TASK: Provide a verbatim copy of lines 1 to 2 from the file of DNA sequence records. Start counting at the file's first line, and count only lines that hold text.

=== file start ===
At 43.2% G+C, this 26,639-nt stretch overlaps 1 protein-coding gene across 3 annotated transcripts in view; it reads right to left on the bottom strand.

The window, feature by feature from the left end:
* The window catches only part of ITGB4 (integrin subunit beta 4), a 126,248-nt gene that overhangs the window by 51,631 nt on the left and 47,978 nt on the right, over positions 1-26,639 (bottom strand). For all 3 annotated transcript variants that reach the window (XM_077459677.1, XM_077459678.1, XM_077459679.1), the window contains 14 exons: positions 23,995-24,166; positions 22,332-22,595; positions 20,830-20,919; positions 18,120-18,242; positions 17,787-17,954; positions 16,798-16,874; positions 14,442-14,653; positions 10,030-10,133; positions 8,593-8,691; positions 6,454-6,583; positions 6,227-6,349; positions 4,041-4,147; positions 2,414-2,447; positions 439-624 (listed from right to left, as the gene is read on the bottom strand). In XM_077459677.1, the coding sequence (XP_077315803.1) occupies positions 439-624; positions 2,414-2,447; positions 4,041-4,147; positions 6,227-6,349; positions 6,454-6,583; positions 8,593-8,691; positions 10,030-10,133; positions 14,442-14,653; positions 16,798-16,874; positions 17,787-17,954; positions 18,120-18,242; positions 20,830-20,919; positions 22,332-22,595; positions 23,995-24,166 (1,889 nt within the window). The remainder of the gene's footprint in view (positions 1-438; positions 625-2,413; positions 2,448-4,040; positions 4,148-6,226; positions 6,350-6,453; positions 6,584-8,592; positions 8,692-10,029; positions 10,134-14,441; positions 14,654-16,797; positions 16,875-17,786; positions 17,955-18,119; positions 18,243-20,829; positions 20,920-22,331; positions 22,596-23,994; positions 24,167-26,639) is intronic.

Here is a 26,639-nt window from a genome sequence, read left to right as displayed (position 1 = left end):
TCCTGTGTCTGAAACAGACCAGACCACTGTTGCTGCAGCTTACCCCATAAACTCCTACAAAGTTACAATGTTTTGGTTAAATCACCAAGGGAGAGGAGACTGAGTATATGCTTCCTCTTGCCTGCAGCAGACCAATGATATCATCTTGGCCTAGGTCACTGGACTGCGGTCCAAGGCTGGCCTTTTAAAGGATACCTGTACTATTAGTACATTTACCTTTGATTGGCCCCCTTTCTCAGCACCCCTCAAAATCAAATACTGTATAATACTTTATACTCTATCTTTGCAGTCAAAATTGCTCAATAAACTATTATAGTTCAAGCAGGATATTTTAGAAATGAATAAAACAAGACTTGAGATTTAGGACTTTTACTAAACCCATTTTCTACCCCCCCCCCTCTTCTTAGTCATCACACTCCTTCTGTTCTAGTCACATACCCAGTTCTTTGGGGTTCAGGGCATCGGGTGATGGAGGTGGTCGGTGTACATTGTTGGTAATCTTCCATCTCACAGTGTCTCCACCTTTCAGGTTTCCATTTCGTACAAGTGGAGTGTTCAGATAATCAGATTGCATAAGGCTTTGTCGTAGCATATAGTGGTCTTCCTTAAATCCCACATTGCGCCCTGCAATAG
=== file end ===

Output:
At 43.2% G+C, this 26,639-nt stretch overlaps 1 protein-coding gene across 3 annotated transcripts in view; it reads right to left on the bottom strand.

The window, feature by feature from the left end: